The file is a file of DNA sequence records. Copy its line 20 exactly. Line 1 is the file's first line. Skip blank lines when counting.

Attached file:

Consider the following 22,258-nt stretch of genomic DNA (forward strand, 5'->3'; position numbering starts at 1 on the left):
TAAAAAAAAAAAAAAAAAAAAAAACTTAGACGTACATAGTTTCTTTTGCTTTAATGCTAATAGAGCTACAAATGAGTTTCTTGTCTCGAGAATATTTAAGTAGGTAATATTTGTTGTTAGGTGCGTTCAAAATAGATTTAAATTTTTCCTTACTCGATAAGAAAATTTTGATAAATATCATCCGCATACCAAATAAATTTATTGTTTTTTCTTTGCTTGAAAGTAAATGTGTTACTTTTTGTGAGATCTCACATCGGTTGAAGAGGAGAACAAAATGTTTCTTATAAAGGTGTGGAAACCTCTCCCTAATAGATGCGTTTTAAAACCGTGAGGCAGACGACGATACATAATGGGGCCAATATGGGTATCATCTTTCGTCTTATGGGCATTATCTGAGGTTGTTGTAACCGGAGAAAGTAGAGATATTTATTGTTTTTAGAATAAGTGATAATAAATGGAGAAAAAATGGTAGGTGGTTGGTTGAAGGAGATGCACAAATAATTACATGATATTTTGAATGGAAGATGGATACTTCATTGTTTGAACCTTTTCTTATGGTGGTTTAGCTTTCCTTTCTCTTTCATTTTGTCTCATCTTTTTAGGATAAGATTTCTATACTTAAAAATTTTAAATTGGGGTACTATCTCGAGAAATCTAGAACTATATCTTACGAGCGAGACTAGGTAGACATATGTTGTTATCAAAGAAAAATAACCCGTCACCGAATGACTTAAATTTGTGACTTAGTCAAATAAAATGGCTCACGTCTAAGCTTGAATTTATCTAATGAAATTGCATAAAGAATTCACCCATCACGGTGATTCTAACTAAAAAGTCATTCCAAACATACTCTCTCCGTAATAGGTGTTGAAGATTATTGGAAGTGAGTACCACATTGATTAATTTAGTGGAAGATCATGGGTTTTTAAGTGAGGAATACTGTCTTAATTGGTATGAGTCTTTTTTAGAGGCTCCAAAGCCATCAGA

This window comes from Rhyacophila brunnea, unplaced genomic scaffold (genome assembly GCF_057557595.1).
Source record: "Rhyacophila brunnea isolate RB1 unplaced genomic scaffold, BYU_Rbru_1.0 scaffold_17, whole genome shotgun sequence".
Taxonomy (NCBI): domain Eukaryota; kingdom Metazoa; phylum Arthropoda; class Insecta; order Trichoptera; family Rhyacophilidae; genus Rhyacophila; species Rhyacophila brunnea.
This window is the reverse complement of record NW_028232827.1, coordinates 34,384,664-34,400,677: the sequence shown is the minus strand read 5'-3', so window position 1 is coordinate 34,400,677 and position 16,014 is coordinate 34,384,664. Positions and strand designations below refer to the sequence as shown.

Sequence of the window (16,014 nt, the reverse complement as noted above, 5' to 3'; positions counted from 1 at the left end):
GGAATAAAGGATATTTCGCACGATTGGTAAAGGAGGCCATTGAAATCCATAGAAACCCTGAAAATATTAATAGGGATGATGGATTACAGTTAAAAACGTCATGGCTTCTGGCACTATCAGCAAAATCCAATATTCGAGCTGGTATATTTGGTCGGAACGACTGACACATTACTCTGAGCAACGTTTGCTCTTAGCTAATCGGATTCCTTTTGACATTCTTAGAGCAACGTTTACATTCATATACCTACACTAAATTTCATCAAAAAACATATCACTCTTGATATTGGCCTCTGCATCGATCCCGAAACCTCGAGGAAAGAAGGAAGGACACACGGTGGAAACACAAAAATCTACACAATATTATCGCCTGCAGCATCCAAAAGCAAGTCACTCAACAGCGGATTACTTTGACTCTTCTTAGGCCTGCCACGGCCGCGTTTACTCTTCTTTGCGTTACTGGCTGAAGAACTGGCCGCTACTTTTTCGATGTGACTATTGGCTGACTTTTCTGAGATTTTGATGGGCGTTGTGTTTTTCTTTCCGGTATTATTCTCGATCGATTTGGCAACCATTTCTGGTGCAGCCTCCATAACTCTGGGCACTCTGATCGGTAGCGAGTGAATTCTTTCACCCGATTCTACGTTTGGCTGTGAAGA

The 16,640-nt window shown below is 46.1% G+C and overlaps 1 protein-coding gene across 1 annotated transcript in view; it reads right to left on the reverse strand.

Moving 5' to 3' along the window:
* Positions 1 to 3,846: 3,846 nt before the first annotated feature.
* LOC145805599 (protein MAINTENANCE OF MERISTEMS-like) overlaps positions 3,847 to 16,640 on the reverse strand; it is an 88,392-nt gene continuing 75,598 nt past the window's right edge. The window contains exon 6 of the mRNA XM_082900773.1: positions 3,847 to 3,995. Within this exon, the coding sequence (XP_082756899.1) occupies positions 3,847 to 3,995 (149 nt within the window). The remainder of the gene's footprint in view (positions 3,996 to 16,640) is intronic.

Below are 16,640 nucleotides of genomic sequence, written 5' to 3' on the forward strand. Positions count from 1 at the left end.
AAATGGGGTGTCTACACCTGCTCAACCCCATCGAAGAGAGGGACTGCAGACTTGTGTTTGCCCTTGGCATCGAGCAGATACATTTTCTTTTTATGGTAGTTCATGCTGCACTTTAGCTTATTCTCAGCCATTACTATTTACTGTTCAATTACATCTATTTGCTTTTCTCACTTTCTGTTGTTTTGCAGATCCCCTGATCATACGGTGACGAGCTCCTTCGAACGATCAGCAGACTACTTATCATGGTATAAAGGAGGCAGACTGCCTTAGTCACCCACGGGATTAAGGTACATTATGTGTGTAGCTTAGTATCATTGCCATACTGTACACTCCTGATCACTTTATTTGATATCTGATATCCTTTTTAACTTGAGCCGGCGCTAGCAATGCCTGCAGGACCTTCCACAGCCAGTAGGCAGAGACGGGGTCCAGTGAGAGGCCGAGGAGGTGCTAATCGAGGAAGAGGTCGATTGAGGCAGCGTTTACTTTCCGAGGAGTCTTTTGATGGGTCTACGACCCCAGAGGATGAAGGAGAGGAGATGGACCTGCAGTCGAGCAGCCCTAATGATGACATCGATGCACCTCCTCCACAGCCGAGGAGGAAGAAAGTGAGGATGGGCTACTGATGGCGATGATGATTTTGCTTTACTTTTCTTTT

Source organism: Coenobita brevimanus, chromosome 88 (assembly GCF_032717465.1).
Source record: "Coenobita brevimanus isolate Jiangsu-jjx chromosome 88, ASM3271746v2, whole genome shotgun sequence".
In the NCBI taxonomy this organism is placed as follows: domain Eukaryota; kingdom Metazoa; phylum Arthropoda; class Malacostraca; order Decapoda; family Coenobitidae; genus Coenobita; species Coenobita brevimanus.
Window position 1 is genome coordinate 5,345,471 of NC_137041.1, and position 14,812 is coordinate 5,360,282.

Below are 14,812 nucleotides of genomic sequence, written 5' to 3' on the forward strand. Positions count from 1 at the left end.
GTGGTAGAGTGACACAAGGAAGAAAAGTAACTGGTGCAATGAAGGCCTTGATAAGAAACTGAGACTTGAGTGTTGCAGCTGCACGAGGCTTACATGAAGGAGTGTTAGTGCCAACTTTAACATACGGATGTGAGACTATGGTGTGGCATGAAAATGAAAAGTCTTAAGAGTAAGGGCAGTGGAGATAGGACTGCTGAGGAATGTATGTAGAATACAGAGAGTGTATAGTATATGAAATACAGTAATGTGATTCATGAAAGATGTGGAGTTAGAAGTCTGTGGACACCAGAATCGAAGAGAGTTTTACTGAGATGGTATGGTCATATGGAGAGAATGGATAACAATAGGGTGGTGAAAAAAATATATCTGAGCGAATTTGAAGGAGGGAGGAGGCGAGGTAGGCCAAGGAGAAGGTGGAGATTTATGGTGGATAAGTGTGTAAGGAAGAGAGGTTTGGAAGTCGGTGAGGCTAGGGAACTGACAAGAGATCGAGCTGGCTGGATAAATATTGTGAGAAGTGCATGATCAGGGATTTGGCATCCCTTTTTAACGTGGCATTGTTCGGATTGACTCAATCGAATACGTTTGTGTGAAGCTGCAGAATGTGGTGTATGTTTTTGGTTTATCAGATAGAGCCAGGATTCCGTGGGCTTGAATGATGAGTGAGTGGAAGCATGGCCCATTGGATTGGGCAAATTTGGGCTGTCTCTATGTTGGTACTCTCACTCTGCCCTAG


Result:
GTGGTAGAGTGACACAAGGAAGAAAAGTAACTGGTGCAATGAAGGCCTTGATAAGAAACTGAGACTTGAGTGTTGCAGCTGCACGAGGCTTACATGAAGGAGTGTTAGTGCCAACTTTAACATACGGATGTGAGACTATGGTGTGGCATGAAAATGAAAAGTCTTAAGAGTAAGGGCAGTGGAGATAGGACTGCTGAGGAATGTATGTAGAATACAGAGAGTGTATAGTATATGAAATACAGTAATGTGATTCATGAAAGATGTGGAGTTAGAAGTCTGTGGACACCAGAATCGAAGAGAGTTTTACTGAGATGGTATGGTCATATGGAGAGAATGGATAACAATAGGGTGGTGAAAAAAATATATCTGAGCGAATTTGAAGGAGGGAGGAGGCGAGGTAGGCCAAGGAGAAGGTGGAGATTTATGGTGGATAAGTGTGTAAGGAAGAGAGGTTTGGAAGTCGGTGAGGCTAGGGAACTGACAAGAGATCGAGCTGGCTGGATAAATATTGTGAGAAGTGCATGATCAGGGATTTGGCATCCCTTTTTAACGTGGCATTGTTCGGATTGACTCAATCGAATACGTTTGTGTGAAGCTGCAGAATGTGGTGTATGTTTTTGGTTTATCAGATAGAGCCAGGATTCCGTGGGCTTGAATGATGAGTGAGTGGAAGCATGGCCCATTGGATTGGGCAAATTTGGGCTGTCTCTATGTTGGTACTCTCACTCTGCCCTAG